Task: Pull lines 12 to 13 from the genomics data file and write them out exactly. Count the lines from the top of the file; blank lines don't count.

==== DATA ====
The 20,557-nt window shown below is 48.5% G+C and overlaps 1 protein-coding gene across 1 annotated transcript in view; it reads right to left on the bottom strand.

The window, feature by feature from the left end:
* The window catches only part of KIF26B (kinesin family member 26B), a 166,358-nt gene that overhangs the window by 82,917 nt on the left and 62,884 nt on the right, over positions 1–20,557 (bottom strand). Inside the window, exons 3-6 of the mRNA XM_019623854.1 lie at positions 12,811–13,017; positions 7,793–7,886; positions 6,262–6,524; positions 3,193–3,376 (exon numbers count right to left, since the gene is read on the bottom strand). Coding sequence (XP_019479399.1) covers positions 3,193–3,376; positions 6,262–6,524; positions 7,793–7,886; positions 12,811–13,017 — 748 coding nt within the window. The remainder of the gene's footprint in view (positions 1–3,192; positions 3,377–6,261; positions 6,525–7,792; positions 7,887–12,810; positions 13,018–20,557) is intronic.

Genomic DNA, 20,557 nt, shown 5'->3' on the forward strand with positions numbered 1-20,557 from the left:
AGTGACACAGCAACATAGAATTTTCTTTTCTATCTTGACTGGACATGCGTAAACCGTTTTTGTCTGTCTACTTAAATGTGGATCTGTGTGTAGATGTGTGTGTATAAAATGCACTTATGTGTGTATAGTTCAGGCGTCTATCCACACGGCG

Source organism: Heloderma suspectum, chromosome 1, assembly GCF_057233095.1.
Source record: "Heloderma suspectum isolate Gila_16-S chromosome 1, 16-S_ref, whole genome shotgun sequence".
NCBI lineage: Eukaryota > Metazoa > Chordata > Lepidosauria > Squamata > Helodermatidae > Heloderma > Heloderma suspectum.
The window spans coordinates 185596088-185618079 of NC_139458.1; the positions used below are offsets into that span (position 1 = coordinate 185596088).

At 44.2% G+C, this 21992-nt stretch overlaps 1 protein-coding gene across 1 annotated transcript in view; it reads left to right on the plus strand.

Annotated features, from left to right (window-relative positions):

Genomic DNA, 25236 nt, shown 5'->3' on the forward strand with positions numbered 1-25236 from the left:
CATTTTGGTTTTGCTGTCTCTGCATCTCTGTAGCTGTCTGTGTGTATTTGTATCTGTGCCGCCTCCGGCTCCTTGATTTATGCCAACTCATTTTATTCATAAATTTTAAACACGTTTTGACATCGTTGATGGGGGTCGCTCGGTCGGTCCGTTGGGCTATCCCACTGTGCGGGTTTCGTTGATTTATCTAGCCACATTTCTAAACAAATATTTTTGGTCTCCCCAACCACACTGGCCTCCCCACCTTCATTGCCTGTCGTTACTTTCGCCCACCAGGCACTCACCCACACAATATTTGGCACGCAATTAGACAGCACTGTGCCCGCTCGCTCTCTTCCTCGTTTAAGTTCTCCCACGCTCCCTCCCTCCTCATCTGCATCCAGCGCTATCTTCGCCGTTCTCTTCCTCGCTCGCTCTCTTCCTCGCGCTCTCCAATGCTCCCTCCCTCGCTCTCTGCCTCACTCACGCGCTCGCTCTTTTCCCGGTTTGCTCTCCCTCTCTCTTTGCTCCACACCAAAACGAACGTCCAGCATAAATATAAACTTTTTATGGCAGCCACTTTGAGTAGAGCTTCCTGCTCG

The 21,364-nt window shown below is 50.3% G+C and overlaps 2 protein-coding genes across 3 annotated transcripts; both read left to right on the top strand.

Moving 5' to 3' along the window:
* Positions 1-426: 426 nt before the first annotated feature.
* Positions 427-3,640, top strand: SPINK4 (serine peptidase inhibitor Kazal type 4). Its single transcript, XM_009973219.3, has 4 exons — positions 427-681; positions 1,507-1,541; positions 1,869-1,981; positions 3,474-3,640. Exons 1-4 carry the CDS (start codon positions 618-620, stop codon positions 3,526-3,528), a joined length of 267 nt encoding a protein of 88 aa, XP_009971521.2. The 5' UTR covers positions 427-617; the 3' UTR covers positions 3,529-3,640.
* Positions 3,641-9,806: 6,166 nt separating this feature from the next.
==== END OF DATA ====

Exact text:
Genomic DNA, 25236 nt, shown 5'->3' on the forward strand with positions numbered 1-25236 from the left:
CATTTTGGTTTTGCTGTCTCTGCATCTCTGTAGCTGTCTGTGTGTATTTGTATCTGTGCCGCCTCCGGCTCCTTGATTTATGCCAACTCATTTTATTCATAAATTTTAAACACGTTTTGACATCGTTGATGGGGGTCGCTCGGTCGGTCCGTTGGGCTATCCCACTGTGCGGGTTTCGTTGATTTATCTAGCCACATTTCTAAACAAATATTTTTGGTCTCCCCAACCACACTGGCCTCCCCACCTTCATTGCCTGTCGTTACTTTCGCCCACCAGGCACTCACCCACACAATATTTGGCACGCAATTAGACAGCACTGTGCCCGCTCGCTCTCTTCCTCGTTTAAGTTCTCCCACGCTCCCTCCCTCCTCATCTGCATCCAGCGCTATCTTCGCCGTTCTCTTCCTCGCTCGCTCTCTTCCTCGCGCTCTCCAATGCTCCCTCCCTCGCTCTCTGCCTCACTCACGCGCTCGCTCTTTTCCCGGTTTGCTCTCCCTCTCTCTTTGCTCCACACCAAAACGAACGTCCAGCATAAATATAAACTTTTTATGGCAGCCACTTTGAGTAGAGCTTCCTGCTCG